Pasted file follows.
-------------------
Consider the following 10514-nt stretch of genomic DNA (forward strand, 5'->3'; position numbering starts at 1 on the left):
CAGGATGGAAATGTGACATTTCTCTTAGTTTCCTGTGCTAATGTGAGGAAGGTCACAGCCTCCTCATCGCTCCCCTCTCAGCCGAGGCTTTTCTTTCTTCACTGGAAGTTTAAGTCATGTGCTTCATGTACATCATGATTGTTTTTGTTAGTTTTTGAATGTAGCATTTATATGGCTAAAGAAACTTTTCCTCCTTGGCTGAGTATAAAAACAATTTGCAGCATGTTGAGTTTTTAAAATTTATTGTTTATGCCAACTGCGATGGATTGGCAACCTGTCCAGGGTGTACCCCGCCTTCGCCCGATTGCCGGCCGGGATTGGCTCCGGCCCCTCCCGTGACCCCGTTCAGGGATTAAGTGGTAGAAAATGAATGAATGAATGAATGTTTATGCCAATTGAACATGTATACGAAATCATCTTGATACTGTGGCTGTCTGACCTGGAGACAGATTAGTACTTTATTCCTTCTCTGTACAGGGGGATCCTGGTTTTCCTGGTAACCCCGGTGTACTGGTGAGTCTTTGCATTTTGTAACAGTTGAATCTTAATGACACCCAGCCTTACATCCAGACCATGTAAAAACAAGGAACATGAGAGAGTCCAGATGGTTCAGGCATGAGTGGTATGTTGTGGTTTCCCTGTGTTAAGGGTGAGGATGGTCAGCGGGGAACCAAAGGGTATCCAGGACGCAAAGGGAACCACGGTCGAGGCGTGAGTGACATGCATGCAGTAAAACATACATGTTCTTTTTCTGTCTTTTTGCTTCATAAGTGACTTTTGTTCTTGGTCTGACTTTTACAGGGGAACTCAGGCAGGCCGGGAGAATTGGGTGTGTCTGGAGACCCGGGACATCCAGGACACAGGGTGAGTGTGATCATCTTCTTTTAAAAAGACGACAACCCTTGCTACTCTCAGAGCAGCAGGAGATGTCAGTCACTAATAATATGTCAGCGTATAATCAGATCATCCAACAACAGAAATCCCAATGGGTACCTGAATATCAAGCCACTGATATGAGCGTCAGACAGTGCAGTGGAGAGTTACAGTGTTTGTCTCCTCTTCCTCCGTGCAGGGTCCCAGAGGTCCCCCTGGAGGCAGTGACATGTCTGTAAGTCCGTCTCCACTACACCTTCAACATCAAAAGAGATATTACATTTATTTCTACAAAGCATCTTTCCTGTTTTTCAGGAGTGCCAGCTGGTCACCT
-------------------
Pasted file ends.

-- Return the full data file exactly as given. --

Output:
Consider the following 10514-nt stretch of genomic DNA (forward strand, 5'->3'; position numbering starts at 1 on the left):
CAGGATGGAAATGTGACATTTCTCTTAGTTTCCTGTGCTAATGTGAGGAAGGTCACAGCCTCCTCATCGCTCCCCTCTCAGCCGAGGCTTTTCTTTCTTCACTGGAAGTTTAAGTCATGTGCTTCATGTACATCATGATTGTTTTTGTTAGTTTTTGAATGTAGCATTTATATGGCTAAAGAAACTTTTCCTCCTTGGCTGAGTATAAAAACAATTTGCAGCATGTTGAGTTTTTAAAATTTATTGTTTATGCCAACTGCGATGGATTGGCAACCTGTCCAGGGTGTACCCCGCCTTCGCCCGATTGCCGGCCGGGATTGGCTCCGGCCCCTCCCGTGACCCCGTTCAGGGATTAAGTGGTAGAAAATGAATGAATGAATGAATGTTTATGCCAATTGAACATGTATACGAAATCATCTTGATACTGTGGCTGTCTGACCTGGAGACAGATTAGTACTTTATTCCTTCTCTGTACAGGGGGATCCTGGTTTTCCTGGTAACCCCGGTGTACTGGTGAGTCTTTGCATTTTGTAACAGTTGAATCTTAATGACACCCAGCCTTACATCCAGACCATGTAAAAACAAGGAACATGAGAGAGTCCAGATGGTTCAGGCATGAGTGGTATGTTGTGGTTTCCCTGTGTTAAGGGTGAGGATGGTCAGCGGGGAACCAAAGGGTATCCAGGACGCAAAGGGAACCACGGTCGAGGCGTGAGTGACATGCATGCAGTAAAACATACATGTTCTTTTTCTGTCTTTTTGCTTCATAAGTGACTTTTGTTCTTGGTCTGACTTTTACAGGGGAACTCAGGCAGGCCGGGAGAATTGGGTGTGTCTGGAGACCCGGGACATCCAGGACACAGGGTGAGTGTGATCATCTTCTTTTAAAAAGACGACAACCCTTGCTACTCTCAGAGCAGCAGGAGATGTCAGTCACTAATAATATGTCAGCGTATAATCAGATCATCCAACAACAGAAATCCCAATGGGTACCTGAATATCAAGCCACTGATATGAGCGTCAGACAGTGCAGTGGAGAGTTACAGTGTTTGTCTCCTCTTCCTCCGTGCAGGGTCCCAGAGGTCCCCCTGGAGGCAGTGACATGTCTGTAAGTCCGTCTCCACTACACCTTCAACATCAAAAGAGATATTACATTTATTTCTACAAAGCATCTTTCCTGTTTTTCAGGAGTGCCAGCTGGTCACCT